For ages, election officials and elected representatives have struggled with a major flaw in the electoral system: Some American citizens are black or Hispanic.
Each solution to this seemingly intractable problem was met with new obstacles. Forbid blacks from voting outright? Here comes the 15th Amendment to ruin the white supremacist fun.
Institute poll taxes and literacy tests? The 24th Amendment and the Voting Rights Act now stand in the way.
Create voter identification requirements that make it somewhat more onerous for poor people to get ballots? Somehow, those people make it to the DMV and get themselves an ID.
Mississippi has the solution. Under the state's newly enacted voter
suppressionidentification law, voters must present an approved form of identification in order to vote. In order to obtain a state-approved ID, voters must present a birth certificate. However, in order to get a birth certificate, which many citizens have lost, applicants must show a valid photo ID.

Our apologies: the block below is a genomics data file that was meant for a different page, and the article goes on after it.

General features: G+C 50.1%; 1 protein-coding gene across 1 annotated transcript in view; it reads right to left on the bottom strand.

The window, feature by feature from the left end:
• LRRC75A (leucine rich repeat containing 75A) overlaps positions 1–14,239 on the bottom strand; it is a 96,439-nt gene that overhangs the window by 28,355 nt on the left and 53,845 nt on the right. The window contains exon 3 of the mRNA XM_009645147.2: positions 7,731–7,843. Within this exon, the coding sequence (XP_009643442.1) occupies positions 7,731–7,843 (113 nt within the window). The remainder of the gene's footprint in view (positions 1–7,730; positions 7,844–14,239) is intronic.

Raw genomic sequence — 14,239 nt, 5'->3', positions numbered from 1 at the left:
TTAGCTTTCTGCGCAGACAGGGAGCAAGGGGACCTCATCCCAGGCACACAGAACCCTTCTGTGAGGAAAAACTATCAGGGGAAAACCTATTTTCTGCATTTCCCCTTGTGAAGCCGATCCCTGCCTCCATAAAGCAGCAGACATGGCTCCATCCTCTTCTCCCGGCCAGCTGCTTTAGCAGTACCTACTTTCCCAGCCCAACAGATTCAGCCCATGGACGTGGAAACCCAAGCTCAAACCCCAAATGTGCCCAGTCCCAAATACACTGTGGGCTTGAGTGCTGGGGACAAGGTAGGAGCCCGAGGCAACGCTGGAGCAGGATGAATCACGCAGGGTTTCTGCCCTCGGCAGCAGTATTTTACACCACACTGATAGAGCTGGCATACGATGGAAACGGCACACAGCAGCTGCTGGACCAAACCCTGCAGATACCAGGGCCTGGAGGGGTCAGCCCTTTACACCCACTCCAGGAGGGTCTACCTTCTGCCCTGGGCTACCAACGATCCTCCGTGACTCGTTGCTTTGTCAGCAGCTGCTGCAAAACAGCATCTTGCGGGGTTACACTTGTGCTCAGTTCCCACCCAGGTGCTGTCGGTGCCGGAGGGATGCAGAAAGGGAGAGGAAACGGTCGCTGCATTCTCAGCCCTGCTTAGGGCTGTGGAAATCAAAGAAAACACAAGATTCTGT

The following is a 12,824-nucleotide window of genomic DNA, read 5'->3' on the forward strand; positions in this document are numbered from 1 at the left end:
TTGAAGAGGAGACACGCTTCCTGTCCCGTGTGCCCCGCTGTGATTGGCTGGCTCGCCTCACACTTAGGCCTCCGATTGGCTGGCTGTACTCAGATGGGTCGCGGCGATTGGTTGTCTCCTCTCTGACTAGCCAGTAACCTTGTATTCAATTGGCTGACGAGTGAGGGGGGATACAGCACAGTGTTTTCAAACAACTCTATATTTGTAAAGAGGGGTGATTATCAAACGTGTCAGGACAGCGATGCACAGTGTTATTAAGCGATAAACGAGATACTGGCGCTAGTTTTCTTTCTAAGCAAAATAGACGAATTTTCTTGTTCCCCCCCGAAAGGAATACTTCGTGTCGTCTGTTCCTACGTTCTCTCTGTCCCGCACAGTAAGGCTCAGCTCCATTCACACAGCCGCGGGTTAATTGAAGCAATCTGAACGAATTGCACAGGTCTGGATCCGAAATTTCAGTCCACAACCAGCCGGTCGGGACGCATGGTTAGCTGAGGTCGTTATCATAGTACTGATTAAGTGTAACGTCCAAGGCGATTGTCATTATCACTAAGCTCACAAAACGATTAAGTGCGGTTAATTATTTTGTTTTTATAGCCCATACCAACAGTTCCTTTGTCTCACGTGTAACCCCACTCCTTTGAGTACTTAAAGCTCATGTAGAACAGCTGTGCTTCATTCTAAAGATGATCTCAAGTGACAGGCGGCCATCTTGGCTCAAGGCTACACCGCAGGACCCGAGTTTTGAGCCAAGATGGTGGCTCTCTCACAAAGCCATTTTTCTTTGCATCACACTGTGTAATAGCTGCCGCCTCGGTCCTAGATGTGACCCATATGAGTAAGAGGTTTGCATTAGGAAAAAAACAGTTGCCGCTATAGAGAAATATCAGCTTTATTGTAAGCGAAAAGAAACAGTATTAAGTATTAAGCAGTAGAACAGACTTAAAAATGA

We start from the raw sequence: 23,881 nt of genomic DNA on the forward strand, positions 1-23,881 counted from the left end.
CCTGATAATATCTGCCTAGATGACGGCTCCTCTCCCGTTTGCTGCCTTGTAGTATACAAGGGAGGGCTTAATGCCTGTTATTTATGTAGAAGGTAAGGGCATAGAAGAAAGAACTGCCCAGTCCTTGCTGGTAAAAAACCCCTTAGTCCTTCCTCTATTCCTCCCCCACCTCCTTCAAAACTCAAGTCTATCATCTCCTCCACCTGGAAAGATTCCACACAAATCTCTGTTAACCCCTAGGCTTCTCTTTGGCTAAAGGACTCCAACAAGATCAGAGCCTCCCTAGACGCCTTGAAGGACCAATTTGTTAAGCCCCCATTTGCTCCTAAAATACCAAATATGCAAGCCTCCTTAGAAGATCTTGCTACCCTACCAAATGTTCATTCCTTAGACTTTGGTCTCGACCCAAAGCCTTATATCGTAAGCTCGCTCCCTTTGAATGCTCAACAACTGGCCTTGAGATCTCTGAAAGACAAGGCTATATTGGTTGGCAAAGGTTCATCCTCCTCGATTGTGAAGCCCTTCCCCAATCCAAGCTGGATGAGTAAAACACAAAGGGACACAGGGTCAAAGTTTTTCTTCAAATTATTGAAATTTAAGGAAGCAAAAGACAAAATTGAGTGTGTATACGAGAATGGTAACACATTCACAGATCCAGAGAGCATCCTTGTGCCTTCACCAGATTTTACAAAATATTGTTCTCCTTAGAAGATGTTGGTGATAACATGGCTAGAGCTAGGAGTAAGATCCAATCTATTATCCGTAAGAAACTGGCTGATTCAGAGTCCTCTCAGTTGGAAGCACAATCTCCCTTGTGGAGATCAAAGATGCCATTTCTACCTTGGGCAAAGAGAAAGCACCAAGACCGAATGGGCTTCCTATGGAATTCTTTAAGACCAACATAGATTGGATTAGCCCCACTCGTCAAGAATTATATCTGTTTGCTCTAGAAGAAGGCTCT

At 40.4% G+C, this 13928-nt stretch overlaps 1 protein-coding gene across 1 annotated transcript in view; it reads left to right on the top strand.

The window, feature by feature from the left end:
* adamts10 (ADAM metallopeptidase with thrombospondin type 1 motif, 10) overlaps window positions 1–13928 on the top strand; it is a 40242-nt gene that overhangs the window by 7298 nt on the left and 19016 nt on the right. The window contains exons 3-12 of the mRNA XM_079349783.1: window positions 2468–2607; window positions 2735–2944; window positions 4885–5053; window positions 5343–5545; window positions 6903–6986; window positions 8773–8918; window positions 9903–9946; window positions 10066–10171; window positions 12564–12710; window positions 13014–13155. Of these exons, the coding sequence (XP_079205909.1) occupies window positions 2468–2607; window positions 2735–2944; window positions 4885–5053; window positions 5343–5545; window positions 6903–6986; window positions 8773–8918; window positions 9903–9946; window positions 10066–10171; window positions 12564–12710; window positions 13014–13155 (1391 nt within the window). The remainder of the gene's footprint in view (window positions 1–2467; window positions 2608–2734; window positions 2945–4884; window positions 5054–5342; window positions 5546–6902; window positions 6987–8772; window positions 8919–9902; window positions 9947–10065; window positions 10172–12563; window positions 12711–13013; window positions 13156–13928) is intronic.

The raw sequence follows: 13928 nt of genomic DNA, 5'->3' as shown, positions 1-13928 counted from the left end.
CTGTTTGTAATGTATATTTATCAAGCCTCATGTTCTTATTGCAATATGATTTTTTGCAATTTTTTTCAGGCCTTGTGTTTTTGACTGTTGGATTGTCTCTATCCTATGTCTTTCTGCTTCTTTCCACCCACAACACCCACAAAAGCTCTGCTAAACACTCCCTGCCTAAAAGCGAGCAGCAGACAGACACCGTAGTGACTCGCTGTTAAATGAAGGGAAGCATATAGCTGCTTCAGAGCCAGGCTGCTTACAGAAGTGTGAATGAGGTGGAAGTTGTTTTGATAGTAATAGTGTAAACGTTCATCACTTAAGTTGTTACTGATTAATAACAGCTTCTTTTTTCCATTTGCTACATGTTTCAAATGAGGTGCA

Pamela Weaver, spokeswoman of the Mississippi Secretary of State's office, confirmed the existence of this problem, as thousands of Mississippi voters asked, "Where are the Snowdens of yesteryear?"
Photo by Mark Wilson/Getty Images News/Getty Images
Tags: Mississippi, Voter Fraud, Voter Suppression